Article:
And if you save that and you try it, it's going to give you this kind of error, depending on how your server is set up for error reporting. So, let me save that, refresh. Now we're ready to move the script from our separate page into this page. So, I'm going to go to my process.php script and just grab most of the content from right here. I'm going to copy, I'm going to leave this page alone, and I'll close out, and then I'll paste this code right here. And I'll go ahead and indent it a little bit. So, I'm going to save and come back here and just try to submit the form without filling any fields. So, you see the errors are coming up just fine, they don't have any styles and they're not within the form.

That's easy enough to fix. It would be a little bit nicer if the errors were right underneath the fields that they belong to. To do that we're going to create a series of variables, and feed the text of the errors into those variables, and then print them underneath each input field. So, instead of just echoing everything, I want to create an error variable called err_MyName and set it equal to the error that we get from the form. Now I want to add the class right here and I could just add class equals and then in double quotes. But because I already have the double quotes right here, it may cause a problem.

So, I'm going to delete the outside double quotes here and replace them with single quotes. That way when I use double quotes inside, it won't be a problem. So, the class for this is going to be error and I'm going to to do that to all the other errors. So, I'm going to save this, and I'll refresh my page and none of my errors are printing out right now because they're just being stored in variables. So now I need to put those variables underneath each input field. So, I'm going to look for the Name input field, and right underneath that, I'm going to create a PHP script. And if the variable exists, I'll use the If Set method, of each one of those variables.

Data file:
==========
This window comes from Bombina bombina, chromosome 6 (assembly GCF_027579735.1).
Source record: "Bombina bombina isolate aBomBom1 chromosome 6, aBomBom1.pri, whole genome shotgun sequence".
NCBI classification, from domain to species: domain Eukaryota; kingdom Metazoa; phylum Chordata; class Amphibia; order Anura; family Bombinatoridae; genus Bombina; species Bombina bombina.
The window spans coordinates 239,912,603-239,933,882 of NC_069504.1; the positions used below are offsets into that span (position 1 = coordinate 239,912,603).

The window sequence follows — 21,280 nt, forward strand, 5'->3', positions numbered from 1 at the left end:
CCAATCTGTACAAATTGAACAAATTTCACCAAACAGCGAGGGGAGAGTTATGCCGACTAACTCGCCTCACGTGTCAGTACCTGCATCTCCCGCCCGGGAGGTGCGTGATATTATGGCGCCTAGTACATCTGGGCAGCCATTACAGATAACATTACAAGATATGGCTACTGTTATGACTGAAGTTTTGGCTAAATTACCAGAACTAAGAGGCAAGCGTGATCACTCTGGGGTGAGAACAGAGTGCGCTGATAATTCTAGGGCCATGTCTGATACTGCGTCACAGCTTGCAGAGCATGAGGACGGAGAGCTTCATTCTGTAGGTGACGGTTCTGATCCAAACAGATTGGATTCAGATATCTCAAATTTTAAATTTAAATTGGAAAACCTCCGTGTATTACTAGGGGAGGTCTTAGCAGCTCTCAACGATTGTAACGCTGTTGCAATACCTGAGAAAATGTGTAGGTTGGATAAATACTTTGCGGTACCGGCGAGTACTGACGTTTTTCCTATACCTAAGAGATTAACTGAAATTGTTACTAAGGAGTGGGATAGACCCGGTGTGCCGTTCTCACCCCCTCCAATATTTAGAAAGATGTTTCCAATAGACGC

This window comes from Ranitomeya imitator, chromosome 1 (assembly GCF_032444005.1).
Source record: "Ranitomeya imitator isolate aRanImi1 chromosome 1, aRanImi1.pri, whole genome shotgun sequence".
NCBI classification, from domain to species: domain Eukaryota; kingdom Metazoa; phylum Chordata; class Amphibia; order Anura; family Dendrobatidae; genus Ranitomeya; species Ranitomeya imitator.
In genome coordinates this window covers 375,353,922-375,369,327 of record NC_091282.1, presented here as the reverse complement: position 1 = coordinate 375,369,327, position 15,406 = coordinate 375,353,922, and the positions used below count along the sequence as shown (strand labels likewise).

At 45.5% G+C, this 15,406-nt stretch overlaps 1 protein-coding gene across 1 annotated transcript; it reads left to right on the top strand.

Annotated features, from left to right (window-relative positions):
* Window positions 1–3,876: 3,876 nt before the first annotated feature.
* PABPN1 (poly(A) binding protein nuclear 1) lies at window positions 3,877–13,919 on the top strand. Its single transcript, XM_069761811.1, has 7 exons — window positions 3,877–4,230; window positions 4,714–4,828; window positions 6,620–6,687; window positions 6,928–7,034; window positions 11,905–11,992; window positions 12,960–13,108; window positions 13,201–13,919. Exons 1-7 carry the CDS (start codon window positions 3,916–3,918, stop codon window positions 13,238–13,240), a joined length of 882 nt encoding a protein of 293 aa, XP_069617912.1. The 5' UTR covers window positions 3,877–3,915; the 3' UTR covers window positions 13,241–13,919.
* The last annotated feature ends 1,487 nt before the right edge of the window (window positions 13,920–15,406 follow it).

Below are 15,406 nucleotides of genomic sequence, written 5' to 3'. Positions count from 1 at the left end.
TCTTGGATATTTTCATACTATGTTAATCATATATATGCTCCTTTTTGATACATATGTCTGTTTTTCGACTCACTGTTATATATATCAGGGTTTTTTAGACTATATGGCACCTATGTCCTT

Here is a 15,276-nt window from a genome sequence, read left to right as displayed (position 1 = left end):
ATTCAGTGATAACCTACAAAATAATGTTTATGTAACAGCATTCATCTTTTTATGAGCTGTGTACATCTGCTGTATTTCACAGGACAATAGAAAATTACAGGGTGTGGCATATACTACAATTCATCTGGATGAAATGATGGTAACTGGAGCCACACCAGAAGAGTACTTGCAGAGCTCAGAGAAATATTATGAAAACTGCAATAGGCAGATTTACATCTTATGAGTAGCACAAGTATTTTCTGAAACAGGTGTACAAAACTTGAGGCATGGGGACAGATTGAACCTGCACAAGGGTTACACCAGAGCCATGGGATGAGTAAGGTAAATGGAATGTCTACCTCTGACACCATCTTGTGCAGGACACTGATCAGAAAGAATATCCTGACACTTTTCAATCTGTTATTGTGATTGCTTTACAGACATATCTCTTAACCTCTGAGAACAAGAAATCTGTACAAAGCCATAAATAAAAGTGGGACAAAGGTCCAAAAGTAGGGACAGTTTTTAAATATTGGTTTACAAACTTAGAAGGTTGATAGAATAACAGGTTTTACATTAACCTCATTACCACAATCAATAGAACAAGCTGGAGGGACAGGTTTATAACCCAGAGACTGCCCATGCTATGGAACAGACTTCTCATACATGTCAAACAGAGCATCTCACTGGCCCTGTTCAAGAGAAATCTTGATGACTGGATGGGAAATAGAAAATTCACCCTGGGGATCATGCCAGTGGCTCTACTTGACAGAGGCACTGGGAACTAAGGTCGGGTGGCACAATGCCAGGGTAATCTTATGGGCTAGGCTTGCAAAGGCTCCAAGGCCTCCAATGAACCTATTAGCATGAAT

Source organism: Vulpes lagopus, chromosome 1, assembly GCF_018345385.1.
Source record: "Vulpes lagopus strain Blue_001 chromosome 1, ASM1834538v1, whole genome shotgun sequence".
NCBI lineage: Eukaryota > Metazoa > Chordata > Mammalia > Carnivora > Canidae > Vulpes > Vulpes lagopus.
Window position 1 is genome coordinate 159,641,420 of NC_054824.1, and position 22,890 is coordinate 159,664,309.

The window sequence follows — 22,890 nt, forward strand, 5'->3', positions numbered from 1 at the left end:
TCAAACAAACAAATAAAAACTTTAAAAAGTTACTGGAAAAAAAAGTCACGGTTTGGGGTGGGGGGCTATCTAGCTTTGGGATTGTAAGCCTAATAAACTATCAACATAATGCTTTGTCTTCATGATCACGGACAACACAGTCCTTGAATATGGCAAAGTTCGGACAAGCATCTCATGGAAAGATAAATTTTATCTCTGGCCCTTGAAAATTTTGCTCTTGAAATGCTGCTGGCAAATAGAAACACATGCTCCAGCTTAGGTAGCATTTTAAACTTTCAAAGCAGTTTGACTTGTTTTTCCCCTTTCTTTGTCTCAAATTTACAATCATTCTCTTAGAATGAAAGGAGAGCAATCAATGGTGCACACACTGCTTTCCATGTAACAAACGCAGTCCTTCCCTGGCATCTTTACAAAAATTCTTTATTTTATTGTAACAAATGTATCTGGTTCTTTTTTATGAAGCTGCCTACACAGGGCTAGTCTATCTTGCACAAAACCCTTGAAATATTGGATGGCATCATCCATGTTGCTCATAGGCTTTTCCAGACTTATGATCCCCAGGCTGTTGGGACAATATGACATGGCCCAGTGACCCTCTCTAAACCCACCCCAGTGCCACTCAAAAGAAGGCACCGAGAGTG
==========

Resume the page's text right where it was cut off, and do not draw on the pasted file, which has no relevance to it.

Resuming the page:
Then I'll echo the value of that variable to the screen. So, I'm going to save this, and just test it out by refreshing the page. And if you had filled out the form before, the error should come up just fine, right underneath the element. So, all we gotta do is take this and copy it a few times with the different variable names. So, the pattern match would also happen right here by the name, and the password feedback would happen, right here for the length. And I'll put the other one in the confirmation section.

So, I'm going to save this, and try to submit the form and I get all of my errors. Let's try to submit the form, filling some of the fields out. So now, I don't get the field that says that this is a required field, because I did fill it out. But it still gives me the second error that I didn't put it in the right format. So, let me put it in the right format, I'm going to hit Enter to submit. So, that's working pretty well, let's try the other one. So, the password, I'll make the password, password and I'll hit Send. It's telling me that it doesn't match, because I didn't fill out the other field.

So, by moving the form into the page, we were able to add some feedback from the script directly into the form. So, we have a small problem and that is that after the user submits the form. Any fields they have already filled out will disappear. We'll take care of that in the next movie.